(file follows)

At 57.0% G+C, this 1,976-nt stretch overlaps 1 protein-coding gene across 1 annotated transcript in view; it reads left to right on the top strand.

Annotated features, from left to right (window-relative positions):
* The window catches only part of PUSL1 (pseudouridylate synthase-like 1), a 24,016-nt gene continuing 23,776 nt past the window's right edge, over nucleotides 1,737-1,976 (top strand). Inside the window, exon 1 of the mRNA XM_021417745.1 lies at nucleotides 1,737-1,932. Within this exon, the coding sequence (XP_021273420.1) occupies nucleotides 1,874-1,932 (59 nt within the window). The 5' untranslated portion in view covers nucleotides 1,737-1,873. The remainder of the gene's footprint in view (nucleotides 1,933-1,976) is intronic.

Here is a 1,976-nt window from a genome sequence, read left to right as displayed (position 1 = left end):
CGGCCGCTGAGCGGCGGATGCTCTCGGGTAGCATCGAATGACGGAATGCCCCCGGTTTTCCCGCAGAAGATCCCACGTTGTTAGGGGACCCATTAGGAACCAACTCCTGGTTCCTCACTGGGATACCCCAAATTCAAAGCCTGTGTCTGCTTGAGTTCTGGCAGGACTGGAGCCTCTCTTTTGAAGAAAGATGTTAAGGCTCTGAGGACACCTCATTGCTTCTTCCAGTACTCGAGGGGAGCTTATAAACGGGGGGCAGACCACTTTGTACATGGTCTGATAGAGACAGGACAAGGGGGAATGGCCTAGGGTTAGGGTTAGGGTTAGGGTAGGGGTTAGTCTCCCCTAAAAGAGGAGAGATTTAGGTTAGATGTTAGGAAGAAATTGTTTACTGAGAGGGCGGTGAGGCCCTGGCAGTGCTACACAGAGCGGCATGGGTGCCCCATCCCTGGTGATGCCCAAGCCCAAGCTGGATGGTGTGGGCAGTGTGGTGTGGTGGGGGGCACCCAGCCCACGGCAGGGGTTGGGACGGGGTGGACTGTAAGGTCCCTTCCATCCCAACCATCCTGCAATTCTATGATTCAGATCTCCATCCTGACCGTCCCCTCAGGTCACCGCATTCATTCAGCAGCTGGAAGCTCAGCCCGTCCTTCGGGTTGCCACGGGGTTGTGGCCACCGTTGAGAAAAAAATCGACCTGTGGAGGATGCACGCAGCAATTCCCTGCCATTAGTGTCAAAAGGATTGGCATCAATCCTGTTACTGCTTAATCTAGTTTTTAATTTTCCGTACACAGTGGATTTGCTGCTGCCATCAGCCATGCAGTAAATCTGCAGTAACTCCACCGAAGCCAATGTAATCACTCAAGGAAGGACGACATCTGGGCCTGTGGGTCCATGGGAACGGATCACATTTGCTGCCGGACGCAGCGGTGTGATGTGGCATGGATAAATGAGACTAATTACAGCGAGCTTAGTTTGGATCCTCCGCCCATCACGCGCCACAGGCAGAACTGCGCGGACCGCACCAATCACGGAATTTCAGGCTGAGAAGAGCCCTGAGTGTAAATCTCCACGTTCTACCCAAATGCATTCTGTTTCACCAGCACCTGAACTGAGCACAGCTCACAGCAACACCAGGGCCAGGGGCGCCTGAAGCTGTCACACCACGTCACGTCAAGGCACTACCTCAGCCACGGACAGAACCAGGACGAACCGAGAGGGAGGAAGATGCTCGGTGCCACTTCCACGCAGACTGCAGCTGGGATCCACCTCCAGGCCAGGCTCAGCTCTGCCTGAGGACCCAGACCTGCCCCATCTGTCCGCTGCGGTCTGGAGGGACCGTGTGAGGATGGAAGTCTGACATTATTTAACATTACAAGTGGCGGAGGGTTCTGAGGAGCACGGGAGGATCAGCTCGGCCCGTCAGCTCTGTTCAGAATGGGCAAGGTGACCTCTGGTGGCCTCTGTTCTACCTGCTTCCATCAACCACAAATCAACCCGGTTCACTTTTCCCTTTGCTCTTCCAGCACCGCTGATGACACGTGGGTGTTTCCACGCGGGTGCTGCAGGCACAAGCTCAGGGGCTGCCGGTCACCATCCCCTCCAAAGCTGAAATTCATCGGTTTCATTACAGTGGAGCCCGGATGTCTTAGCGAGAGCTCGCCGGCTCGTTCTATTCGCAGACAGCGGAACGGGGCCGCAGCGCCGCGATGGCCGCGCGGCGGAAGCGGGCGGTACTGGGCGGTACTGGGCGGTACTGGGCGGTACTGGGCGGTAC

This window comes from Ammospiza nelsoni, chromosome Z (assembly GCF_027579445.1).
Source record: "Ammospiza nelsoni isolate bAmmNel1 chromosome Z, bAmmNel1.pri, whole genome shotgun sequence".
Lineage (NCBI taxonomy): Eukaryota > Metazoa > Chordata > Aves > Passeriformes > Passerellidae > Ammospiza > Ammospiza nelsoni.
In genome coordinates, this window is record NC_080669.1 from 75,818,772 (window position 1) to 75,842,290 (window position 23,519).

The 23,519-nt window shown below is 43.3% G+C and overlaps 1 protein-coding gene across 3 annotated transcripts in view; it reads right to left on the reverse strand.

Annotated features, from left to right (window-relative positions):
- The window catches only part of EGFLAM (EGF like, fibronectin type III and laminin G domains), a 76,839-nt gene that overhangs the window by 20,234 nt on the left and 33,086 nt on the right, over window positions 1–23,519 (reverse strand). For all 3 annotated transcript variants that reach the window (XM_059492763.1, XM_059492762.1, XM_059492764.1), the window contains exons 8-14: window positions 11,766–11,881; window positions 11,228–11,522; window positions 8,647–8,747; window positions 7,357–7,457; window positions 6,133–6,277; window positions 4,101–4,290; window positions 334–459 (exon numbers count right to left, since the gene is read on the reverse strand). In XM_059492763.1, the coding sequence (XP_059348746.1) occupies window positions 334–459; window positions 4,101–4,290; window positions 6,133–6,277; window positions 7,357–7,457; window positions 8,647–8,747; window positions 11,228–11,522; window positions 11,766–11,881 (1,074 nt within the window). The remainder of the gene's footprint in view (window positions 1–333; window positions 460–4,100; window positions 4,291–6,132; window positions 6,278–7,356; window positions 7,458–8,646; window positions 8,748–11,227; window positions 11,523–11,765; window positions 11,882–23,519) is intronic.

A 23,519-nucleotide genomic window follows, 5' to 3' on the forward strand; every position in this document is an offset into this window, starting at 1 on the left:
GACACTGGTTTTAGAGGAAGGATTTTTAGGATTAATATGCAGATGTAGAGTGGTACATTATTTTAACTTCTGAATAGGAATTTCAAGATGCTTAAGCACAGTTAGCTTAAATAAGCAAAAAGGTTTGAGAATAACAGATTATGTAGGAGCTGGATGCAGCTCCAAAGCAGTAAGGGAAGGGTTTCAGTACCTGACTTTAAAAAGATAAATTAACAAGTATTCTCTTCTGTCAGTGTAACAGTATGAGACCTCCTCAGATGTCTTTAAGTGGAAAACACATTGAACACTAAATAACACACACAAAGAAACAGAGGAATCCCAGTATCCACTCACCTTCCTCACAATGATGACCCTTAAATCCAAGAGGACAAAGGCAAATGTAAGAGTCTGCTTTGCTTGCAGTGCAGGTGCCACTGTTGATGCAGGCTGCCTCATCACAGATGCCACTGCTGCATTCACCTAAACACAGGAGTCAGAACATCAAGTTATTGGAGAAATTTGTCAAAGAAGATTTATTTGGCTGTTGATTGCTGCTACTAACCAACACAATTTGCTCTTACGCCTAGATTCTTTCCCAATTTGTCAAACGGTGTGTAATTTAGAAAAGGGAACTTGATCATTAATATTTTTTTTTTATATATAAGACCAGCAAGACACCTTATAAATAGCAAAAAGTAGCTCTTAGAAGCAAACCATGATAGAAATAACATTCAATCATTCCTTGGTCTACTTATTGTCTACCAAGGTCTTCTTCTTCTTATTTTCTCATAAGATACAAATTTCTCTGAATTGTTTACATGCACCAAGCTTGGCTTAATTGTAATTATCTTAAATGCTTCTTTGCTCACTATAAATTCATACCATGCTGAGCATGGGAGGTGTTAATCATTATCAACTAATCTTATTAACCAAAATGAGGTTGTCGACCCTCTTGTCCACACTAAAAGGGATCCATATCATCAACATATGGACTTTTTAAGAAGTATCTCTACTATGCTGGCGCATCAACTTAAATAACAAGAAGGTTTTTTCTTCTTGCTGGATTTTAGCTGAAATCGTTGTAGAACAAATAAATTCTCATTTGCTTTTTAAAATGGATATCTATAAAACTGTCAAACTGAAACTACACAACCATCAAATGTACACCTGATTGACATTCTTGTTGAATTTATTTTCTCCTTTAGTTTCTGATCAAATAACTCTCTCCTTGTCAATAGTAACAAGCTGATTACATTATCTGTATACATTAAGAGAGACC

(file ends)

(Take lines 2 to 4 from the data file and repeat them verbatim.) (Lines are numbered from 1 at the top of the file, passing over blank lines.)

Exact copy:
Annotated features, from left to right (window-relative positions):
* The window catches only part of PUSL1 (pseudouridylate synthase-like 1), a 24,016-nt gene continuing 23,776 nt past the window's right edge, over nucleotides 1,737-1,976 (top strand). Inside the window, exon 1 of the mRNA XM_021417745.1 lies at nucleotides 1,737-1,932. Within this exon, the coding sequence (XP_021273420.1) occupies nucleotides 1,874-1,932 (59 nt within the window). The 5' untranslated portion in view covers nucleotides 1,737-1,873. The remainder of the gene's footprint in view (nucleotides 1,933-1,976) is intronic.

Here is a 1,976-nt window from a genome sequence, read left to right as displayed (position 1 = left end):